Seahawks' Hamlin ready to hit after brawl

CHENEY, Wash. -- Seahawks free safety Ken Hamlin, sidelined
since sustaining a fractured skull and blood clot near his brain in
an altercation outside a Seattle nightclub last October, is set to
participate in contact drills Sunday.


"You guys just keep the cameras going and we'll see how that
first hit goes," the former Arkansas Razorback said Saturday when
asked if he was ready to dole out his first hits.

Meanwhile, coach Mike Holmgren said the Seahawks are close to
signing their top draft pick, Kelly Jennings, a 5-foot-11,
178-pound cornerback from Miami.

"It seems most of the first-round guys have signed, so I think
we're probably very close," Holmgren said.

Holmgren did not say whether Jennings is being fined, but
appeared frustrated that his first-round draft pick was not in

"For the life of me, I've never understood that deal: All of a
sudden everyone's frantic on the Friday before camp and then, bang,
bang, bang, bang, everyone signs," he said. "Why don't they start
on Wednesday? But they don't do it that way. I don't know. That's
why I don't negotiate contracts any more."

Hamlin's return brought a buzz to camp.

The 25-year-old free safety started six games last season before
being placed on injured reserve after the attack.

"I think it's great. That will be to me, if he can come back
and play, one of the great stories," Holmgren said after the
team's first no-contact workout Saturday morning. "He was hurt.
Here's a young man with a bright future. If he can do this, and we
think he can, then I think it's a great thing."

Hamlin was beaten by two men in a fight that police say began at
a bar and then continued outside. Hamlin spent six days in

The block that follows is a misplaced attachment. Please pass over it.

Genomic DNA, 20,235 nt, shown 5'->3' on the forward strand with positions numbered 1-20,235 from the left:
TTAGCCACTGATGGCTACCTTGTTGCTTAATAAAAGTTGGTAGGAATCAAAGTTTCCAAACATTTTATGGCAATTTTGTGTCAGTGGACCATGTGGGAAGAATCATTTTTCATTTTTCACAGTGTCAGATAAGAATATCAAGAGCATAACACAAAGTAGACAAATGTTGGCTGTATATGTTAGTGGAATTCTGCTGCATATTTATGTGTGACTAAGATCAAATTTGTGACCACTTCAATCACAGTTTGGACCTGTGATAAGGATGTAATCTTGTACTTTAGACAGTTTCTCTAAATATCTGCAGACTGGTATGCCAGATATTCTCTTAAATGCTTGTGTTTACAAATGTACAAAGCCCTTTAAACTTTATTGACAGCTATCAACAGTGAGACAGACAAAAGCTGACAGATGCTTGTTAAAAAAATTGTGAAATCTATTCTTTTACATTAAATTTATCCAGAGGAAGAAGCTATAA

Seattle's Harborview Medical Center after the assault. No arrests
have been made.

"Being out for a little while, you want to get back into the
groove or whatever, but physically, it doesn't feel any
different," Hamlin said. He was kept out of contact during a
recent minicamp while team physicians evaluated his progress.

"I'm just ready to play. It's just another step in the process
of preparation for getting ready to play this season," he said.
"I'm happy to be back out here, happy to be playing, happy to be
with my teammates."

Holmgren said the team wanted to ensure that Hamlin was ready
and no longer suffering headaches or dizziness before clearing him
to play.

"I think it's clear by everything the doctors have told me.
Obviously we want to do the correct thing and I think we have, and
now he's just got to go in there and play and my feeling is, he'll
be fine," Holmgren said after watching Hamlin practice without
pads. "I'm sure he's looking forward to banging around."

The Seahawks opened camp with sidelines littered with players
unable to play because of injuries, including defensive ends Grant
Wistrom and Joe Tafoya, wide receiver Darrell Jackson and tight end
Jerramy Stevens.

Holmgren said he expects all of his players to be back by the
final preseason game Aug. 31.

"As I've gotten a little bit older, I probably worry about the
injury thing a little bit more. We probably won't bang as much as
we have in the past," he said.

With a more experienced team, Holmgren said he has fewer
questions about players' abilities. "We'll save the banging around
for the games," he said. "That's not to say we won't do it."

Wide receiver Peter Warrick missed the first practice because
lightning storms delayed his flight from Florida, Holmgren said.
Warrick arrived in time for the afternoon practice, but remained on
the sidelines pending a physical exam.

Holmgren, who signed a contract extension in the offseason, said
he has shaken off the depression of losing the Super Bowl and has
come to camp with batteries recharged.

"I bounced back pretty good," he said.